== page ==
How to Minimize Your Long-Term Care Risk
Watching a loved one struggle with living independently in their old age is hard — being the one struggling must be even harder.
Activities of Daily Living (ADLs) are used as a way of determining a person’s ability to live independently or see if they need help. That help can range from a family member who checks in and runs errands, to a part-time nurse, or even relocating the individual to an assisted living facility or nursing home.
While there is no way to predict whether a person will develop a condition that limits their ability to live independently, modern science has shown that there are things we can do now to help keep us healthy and more active and independent in the future.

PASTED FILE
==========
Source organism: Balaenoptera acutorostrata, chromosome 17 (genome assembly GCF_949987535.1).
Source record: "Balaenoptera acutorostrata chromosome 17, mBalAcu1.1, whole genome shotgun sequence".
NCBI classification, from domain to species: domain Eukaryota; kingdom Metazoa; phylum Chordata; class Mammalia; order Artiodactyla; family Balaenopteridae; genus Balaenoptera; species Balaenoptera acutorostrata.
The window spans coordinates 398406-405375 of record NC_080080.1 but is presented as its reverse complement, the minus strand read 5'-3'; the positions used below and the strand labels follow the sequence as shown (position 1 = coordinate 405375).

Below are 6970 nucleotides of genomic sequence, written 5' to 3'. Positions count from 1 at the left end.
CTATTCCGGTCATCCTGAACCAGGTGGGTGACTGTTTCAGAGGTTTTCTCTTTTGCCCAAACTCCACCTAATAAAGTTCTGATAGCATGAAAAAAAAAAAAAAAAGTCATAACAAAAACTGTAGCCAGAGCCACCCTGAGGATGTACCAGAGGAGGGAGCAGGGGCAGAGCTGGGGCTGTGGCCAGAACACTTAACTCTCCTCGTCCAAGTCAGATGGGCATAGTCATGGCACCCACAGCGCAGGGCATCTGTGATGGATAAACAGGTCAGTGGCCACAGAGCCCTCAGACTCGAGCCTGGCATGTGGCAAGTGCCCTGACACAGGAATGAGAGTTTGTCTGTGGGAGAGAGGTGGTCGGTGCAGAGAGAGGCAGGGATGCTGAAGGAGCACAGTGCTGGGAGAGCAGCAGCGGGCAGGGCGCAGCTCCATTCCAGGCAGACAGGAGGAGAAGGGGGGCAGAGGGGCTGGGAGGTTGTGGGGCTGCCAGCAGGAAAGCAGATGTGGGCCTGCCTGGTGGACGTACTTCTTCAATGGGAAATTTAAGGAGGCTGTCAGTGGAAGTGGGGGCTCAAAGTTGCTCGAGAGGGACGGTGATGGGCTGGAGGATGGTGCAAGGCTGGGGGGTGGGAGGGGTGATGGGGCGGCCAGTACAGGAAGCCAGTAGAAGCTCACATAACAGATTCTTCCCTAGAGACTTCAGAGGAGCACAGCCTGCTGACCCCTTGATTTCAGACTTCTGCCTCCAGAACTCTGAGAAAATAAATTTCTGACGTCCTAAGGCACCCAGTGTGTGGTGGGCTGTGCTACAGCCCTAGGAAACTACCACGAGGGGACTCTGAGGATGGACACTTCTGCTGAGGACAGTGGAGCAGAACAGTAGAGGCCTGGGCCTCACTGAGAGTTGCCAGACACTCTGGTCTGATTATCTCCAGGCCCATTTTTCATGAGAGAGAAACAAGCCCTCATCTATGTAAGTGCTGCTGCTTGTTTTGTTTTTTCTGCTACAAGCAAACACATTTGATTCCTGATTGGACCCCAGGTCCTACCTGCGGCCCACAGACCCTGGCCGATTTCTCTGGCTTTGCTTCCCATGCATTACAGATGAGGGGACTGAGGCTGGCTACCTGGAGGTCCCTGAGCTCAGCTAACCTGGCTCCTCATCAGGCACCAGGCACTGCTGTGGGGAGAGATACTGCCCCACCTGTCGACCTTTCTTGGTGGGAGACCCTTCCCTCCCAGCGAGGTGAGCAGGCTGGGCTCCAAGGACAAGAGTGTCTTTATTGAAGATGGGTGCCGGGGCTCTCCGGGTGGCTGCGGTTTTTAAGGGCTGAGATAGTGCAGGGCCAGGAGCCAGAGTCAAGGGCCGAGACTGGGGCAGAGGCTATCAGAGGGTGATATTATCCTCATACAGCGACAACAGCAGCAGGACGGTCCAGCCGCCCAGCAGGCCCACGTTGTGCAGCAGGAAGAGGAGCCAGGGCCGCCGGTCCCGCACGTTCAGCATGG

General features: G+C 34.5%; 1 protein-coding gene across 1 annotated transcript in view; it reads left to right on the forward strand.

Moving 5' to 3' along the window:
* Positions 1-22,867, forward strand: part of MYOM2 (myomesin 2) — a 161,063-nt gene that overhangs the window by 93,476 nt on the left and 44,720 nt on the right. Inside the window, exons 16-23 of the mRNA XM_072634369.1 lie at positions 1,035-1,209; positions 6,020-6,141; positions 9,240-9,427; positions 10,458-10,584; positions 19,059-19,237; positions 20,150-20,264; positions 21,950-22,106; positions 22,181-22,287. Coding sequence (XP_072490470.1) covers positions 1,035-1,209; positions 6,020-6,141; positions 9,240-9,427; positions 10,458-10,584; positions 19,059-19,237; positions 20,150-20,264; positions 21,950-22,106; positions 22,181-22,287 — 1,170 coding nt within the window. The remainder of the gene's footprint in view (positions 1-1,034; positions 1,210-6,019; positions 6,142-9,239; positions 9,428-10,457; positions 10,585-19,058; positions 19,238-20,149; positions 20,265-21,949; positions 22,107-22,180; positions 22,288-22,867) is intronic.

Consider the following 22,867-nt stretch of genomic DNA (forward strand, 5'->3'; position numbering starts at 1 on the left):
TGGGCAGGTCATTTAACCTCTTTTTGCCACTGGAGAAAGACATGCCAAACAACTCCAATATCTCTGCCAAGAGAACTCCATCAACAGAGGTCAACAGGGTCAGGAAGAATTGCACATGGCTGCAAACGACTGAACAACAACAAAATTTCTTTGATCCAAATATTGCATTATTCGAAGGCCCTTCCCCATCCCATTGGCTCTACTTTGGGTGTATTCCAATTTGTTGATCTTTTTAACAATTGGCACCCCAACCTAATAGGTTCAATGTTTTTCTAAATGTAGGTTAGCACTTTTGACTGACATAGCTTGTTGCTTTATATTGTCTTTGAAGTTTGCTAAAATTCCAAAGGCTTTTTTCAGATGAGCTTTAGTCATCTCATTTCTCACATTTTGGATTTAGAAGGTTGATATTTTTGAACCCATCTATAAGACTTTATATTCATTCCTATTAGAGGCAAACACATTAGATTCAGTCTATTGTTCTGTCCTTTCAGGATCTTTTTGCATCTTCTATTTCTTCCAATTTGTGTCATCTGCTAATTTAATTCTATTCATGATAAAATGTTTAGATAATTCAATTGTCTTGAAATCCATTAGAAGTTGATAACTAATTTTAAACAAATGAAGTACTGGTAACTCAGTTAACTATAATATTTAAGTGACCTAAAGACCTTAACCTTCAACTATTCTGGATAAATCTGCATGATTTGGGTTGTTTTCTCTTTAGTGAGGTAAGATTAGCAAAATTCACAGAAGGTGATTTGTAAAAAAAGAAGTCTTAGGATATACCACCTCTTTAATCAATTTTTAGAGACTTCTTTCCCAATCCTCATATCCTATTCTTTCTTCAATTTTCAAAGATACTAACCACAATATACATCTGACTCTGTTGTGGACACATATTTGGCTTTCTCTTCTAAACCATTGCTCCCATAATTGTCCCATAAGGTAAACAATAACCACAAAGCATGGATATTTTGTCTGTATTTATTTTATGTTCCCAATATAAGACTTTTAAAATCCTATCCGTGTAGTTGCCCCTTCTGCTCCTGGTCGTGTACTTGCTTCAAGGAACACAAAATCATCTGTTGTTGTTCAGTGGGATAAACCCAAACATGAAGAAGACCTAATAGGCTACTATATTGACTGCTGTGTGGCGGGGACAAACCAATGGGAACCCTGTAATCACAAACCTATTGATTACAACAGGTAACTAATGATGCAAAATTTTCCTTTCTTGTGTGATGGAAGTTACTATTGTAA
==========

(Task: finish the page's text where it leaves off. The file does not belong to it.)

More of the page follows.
There is no shortage to the benefits associated with exercising. On top of helping you keep unwanted weight, depression, and mobility issues at bay, studies have shown that individuals who exercise regularly tend to be at a lower risk of developing cognitive impairment. The American Heart Association suggests a goal of 150 minutes of moderate-intensity aerobic activity a week — but it’s always important to talk to a doctor before starting a new exercise routine.
Much like exercise, maintaining a balanced diet is always a good idea. Diets rich in fruits and vegetables can provide you with a natural source of important vitamins and minerals. The foods we eat can also help boost our immune systems, bone health, and more.
Like our bodies, our minds require exercise as well. Learning a new skill, visiting a new place, staying on top of current events, and even playing games, can help keep your mind sharp and slow the rate of mental decline.
Just as there is no way to accurately single out individuals who will need long-term care in the future, there is also no foolproof way to prevent it. Accidents, lifestyle, and genetics are just a few of the things that ultimately determine how our minds and bodies age.